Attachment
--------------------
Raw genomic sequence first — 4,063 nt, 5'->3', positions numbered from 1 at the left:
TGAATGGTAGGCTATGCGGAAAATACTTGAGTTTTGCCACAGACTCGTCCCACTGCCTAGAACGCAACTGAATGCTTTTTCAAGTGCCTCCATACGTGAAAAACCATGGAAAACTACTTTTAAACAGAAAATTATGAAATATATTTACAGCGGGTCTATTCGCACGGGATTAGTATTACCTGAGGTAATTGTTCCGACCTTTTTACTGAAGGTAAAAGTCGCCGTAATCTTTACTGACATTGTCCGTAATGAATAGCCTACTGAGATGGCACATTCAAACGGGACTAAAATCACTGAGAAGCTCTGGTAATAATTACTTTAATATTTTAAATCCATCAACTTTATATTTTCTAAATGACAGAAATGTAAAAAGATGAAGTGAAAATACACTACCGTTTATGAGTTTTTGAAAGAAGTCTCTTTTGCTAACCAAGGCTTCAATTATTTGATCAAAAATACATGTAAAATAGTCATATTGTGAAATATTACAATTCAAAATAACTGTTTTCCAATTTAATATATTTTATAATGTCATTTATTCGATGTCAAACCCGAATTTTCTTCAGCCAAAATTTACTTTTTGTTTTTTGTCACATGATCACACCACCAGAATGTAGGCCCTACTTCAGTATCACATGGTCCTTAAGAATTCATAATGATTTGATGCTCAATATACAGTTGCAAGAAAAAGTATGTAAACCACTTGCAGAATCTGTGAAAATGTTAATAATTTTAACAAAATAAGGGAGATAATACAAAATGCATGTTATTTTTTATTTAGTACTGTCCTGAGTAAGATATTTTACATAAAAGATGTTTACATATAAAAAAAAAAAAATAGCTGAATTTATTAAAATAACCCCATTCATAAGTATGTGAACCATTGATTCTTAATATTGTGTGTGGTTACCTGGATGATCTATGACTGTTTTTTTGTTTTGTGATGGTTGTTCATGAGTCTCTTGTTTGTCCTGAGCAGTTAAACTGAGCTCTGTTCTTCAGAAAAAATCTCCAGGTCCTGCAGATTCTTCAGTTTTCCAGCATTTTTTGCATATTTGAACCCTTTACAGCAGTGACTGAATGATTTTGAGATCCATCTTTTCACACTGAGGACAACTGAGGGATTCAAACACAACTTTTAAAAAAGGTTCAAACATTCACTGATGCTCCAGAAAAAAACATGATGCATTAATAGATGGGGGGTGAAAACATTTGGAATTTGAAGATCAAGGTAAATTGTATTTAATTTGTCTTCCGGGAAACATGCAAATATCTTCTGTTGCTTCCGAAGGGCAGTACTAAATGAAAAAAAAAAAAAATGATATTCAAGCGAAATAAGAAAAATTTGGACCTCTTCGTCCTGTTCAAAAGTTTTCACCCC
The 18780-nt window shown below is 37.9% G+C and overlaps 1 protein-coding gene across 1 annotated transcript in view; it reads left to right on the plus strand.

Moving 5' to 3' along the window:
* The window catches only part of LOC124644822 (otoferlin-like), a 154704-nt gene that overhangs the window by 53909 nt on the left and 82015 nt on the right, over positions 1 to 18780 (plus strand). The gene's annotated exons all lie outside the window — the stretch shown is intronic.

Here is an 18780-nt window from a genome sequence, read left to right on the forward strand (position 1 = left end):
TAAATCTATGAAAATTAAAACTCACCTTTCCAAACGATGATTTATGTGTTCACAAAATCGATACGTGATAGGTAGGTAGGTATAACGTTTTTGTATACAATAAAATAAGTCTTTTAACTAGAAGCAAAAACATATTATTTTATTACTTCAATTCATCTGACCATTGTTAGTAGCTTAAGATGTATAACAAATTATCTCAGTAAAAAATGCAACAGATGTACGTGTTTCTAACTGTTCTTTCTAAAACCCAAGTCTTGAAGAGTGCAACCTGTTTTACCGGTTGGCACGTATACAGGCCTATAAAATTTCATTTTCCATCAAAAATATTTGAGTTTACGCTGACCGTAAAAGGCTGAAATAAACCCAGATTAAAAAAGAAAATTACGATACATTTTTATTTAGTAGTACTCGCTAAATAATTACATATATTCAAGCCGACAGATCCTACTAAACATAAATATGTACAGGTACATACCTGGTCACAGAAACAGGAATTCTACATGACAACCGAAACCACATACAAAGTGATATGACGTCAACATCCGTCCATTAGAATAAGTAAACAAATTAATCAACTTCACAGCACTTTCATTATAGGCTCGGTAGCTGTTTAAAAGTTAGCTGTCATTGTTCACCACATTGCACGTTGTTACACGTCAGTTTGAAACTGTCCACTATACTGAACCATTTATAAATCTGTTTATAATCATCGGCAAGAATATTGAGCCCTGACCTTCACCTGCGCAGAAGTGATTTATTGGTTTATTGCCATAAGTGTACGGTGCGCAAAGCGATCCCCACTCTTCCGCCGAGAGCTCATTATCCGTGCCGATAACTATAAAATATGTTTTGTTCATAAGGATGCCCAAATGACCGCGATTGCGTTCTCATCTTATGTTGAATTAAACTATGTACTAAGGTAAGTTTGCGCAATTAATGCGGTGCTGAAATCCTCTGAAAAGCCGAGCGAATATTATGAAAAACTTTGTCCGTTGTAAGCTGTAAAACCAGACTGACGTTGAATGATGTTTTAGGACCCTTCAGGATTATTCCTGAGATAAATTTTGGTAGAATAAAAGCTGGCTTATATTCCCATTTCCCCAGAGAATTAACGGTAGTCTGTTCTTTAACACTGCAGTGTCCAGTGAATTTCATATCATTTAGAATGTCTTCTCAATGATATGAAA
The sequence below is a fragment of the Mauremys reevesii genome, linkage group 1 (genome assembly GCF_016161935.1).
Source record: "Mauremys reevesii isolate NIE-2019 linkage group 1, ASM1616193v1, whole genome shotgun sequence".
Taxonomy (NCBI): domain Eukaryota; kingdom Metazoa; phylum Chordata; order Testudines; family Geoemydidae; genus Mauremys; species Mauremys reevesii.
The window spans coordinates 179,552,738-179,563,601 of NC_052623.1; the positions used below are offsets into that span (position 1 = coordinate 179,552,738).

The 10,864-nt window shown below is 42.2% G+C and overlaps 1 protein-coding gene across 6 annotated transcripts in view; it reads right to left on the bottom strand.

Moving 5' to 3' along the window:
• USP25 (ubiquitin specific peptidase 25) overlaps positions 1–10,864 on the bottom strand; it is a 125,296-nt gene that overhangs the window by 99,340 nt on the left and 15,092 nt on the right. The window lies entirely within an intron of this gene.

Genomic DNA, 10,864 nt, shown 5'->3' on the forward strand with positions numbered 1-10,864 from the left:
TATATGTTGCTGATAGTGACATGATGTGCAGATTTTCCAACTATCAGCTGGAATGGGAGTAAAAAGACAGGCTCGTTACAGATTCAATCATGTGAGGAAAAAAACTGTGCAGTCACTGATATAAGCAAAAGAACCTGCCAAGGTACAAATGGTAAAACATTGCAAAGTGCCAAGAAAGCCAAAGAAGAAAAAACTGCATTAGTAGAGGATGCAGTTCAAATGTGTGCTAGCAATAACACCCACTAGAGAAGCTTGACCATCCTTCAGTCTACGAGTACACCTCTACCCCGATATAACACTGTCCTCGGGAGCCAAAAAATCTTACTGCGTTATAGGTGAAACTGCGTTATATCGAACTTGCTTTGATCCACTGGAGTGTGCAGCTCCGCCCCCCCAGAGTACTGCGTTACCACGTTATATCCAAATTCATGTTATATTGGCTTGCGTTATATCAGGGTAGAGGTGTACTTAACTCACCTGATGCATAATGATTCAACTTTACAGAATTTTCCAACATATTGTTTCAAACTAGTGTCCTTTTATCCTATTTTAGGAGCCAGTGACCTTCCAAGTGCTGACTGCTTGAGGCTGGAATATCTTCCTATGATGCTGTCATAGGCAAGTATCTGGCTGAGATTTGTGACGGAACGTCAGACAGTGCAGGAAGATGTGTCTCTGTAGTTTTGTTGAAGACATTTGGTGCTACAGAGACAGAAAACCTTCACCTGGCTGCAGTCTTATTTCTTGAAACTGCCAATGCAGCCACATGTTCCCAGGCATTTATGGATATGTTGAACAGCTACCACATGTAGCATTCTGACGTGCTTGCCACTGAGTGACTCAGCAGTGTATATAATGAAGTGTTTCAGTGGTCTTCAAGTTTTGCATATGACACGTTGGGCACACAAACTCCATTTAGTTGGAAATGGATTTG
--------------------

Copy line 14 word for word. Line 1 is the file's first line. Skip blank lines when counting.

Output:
• USP25 (ubiquitin specific peptidase 25) overlaps positions 1–10,864 on the bottom strand; it is a 125,296-nt gene that overhangs the window by 99,340 nt on the left and 15,092 nt on the right. The window lies entirely within an intron of this gene.